In the present times, the military establishment of Pakistan is dependent on the economic potential of Sindh, which contributes about 70 percent of Pakistan’s GDP. In addition, the country has been exploiting the vast coal, oil and natural gas resources of Sindh for decades. Sindh thus bears the costs of maintaining the 700,000-plus defense establishment of Pakistan and its nuclear arsenal. If Sindh stops injecting funds in the national income of Pakistan, the country would not be able to maintain its military and the Pakistan government would collapse under its own burden. At this stage, it would not be appropriate to segue into a discussion of the raison d’être of maintaining a large military for protecting the borders of any country. It would be just appropriate to note that presently Pakistan army has been made to fight the Taliban and Islamic extremists and embark upon an effort to contain Islamic militancy in the country. In this situation, both the Pakistan army and the Islamic militants need financial resources to be able to keep fighting. The Taliban had seized Swat and adjoining areas not just to have a sanctuary in the tribal belt for themselves but also to take control of the emerald mines and other precious stones quarries in the region. They not only sold emerald extracted from the Swat valley, but they also raised funds by auctioning off the assets of the government and multinational companies in the areas under their control. Before the army launched its operation in the area a few weeks ago, the Taliban held weekly auctions in Swat to sell off the government and multinational assets and traders from all parts of Pakistan, especially the Punjab, participated in those auctions.
Wars, whether fought against insurgents like the Taliban or for conquering the world, incur tremendous costs. To continue waging their so-called Jihad, the Taliban need more than the funds raised by selling the gemstones and war booty. While it can be argued that the primitive and crude Taliban may not be tuned in to the intricacies of economics, but Pakistan’s establishment is well grounded in the economic realities and are unambiguously aware that how the country earns its income and which part of the country is economically most important. Western countries, particularly the United States, have time and again voiced their concern that the Taliban enjoy an active and wholesome support of the army and military agencies of Pakistan. These concerns cannot be shrugged off in the face of the fact that Pakistan Army first actively supported and nurtured Afghan Mujahedeen against the Soviet Union and later made those Mujahedeen into the Taliban and kept patronizing them. Like their traditional friends in Pakistan army, the Taliban also know that it is Sindh which keeps infusing blood in the anemic economy of Pakistan. In this backdrop, one can justifiably claim that resettlement in Sindh of the internally displaced persons (IDPs) from Swat is part of a strategic plan to further entrench the colonial-style vested interests in Sindh which have recently been apprehensive of losing out to the new dynamics of globalization in the area. In the light of the symbiotic relation between the army and the Taliban, it would be unrealistic to ignore the thrust of these protagonists to consolidate their hold on Sindh and its resources before the realities of globalization make it difficult for them to unabashedly keep skimming off the surplus Sindh produces. Resettlement of IDPs in Sindh thus emerges as a very clever move: 1. to sustain the Pakistani establishment’ s control on the resources of Sindh, 2. to permanently mutilate the Sufi and secular traditions of Sindh and thus extinguish the well-corroborated Sindhi pride that Sindhi youth has always been loath to participate in any type of terrorism. Both the Taliban and Pakistani agencies are adroitly making their moves and this time Sindh happens to be the chess board.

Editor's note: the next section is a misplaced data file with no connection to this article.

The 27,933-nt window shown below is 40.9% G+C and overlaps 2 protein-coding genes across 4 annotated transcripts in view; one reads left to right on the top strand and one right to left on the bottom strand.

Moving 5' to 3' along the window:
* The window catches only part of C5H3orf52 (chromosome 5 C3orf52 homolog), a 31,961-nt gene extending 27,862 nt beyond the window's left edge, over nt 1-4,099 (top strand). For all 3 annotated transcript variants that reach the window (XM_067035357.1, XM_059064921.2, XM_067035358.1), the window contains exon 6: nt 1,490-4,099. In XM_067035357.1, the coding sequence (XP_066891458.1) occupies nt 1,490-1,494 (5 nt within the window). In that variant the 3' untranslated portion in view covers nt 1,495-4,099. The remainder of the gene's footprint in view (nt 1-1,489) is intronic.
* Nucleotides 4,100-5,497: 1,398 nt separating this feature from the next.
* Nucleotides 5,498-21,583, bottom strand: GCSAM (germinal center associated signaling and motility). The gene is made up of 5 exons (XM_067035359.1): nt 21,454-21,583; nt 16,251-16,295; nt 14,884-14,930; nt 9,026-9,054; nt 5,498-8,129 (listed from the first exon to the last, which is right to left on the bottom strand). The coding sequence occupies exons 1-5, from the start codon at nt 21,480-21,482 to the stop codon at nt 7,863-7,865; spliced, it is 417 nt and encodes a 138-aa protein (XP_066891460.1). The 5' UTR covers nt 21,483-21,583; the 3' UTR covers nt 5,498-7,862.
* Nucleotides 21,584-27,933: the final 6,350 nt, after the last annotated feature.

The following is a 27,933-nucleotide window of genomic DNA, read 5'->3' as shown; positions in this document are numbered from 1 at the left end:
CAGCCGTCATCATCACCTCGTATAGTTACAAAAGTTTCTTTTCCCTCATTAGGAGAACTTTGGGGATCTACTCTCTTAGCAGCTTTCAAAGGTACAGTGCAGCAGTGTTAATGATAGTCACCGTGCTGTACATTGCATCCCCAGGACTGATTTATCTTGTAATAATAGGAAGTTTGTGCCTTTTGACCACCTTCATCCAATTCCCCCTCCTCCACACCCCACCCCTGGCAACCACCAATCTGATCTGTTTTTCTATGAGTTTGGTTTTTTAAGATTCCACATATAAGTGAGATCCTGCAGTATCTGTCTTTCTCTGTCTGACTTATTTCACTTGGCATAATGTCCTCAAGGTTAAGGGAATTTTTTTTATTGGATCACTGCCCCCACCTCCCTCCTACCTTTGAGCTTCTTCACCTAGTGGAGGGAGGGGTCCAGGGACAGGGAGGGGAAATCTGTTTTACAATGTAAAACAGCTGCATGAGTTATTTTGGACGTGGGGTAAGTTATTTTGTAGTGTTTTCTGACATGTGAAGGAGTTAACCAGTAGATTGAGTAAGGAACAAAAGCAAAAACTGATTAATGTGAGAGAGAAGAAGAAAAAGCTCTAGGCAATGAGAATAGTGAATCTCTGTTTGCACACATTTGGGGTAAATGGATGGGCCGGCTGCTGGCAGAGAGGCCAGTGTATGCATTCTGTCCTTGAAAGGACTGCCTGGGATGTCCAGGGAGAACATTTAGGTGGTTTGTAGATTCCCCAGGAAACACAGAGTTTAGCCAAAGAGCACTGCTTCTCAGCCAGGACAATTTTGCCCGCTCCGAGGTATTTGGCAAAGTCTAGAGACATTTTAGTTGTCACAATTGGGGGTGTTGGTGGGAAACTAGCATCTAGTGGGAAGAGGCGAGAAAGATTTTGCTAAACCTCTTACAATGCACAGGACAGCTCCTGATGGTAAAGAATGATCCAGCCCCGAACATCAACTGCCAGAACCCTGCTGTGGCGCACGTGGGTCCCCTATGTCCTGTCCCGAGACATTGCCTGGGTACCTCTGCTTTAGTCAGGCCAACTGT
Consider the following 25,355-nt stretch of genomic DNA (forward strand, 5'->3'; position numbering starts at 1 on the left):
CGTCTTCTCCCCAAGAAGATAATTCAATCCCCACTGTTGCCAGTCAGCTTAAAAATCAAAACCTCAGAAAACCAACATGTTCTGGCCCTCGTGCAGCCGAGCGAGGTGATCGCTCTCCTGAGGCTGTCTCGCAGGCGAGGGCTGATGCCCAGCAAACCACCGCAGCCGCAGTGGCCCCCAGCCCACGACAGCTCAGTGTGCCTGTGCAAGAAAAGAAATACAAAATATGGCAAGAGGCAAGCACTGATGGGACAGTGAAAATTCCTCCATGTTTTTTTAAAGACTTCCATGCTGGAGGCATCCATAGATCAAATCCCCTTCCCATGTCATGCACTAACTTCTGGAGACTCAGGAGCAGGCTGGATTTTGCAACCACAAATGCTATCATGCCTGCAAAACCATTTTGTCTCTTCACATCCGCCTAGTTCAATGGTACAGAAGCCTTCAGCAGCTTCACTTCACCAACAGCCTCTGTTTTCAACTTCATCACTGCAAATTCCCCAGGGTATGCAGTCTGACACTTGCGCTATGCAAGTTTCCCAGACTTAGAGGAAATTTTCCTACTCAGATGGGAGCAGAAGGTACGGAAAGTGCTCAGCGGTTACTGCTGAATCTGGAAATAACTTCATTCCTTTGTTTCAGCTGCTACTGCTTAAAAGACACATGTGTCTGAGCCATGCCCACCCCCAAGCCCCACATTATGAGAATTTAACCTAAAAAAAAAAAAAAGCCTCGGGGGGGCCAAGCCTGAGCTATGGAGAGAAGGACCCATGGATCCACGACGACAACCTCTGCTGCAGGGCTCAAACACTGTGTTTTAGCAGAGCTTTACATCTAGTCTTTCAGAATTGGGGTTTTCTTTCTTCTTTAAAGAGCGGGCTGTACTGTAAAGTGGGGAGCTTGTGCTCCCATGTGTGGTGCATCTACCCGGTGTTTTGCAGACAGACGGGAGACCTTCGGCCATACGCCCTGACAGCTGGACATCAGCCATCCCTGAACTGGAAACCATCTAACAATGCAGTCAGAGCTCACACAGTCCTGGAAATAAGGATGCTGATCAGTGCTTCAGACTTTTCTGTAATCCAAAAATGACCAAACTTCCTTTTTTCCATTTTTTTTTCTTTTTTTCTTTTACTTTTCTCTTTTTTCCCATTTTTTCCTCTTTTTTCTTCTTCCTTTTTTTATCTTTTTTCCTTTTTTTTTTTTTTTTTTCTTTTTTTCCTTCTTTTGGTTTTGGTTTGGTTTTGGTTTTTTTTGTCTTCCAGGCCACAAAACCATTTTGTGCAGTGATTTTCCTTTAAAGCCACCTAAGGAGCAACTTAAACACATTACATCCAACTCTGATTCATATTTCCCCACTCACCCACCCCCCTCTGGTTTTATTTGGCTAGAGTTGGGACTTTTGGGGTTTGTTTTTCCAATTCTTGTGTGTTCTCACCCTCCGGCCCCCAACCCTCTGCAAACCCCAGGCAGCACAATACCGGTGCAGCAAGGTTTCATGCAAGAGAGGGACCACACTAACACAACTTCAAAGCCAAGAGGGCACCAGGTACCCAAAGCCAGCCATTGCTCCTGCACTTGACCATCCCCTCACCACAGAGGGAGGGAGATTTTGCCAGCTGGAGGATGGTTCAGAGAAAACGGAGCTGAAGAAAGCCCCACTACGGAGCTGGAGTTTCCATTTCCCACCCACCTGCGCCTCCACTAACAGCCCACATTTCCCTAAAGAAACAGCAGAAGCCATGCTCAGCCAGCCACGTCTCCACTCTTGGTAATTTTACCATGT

According to the leader of Pashtuns in Sindh, Shahi Syed, there are four million Pashtuns in Karachi and nobody is able to make an accurate estimate of the number of the Taliban or members of Al-Qaeda among them. According to estimates, there is a combined population of between seven and eight million Pashtuns in Sindh, which include Afghanis, people from tribal areas, and ordinary Pathans. Although a vast majority of them is settled in Karachi, at least a quarter of this Pashtun population is dispersed in other parts of the province.
Never in history has Sindh suffered so great an influx of outsiders as it has after the creation of Pakistan. First it was the Indian refugees immediately after the Partition in 1947—a vast majority of which was cleverly guided into Sindh and these refugees, who call themselves Mohajirs, kept trickling in for many decades to come. Then it was the notorious One Unit which enabled the Pakistani establishment (the Punjab-dominated civil and military bureaucracy) to settle millions of Punjabis in Sindh. Following the teachings of Machiavelli, the rulers planted pockets of non-native population in various parts of Sindh—in addition to Karachi, there are whole villages and small towns populated by the Punjabi settlers in the interior of Sindh. During the Afghan war in the 1980s, hundreds of thousands of Afghan immigrants made Sindh their permanent home. Now it is the turn of displaced Swatis to head toward the universal sanctuary for the destitute, the displaced and refugees—called Sindh. According to media reports so far about 1.8 million people have been displaced and the town of Swat has been completely abandoned. The problem is not only Swat, the military operation is set to expand to Mingora and the adjoining areas up to Peshawar and the stream of refugees is not going to abate. If most of these IDPs get settled in Sindh, the precarious ethnic balance in Sindh will tilt in favor of the migrants and the Sindhis will be permanently reduced to a minority in their own homeland.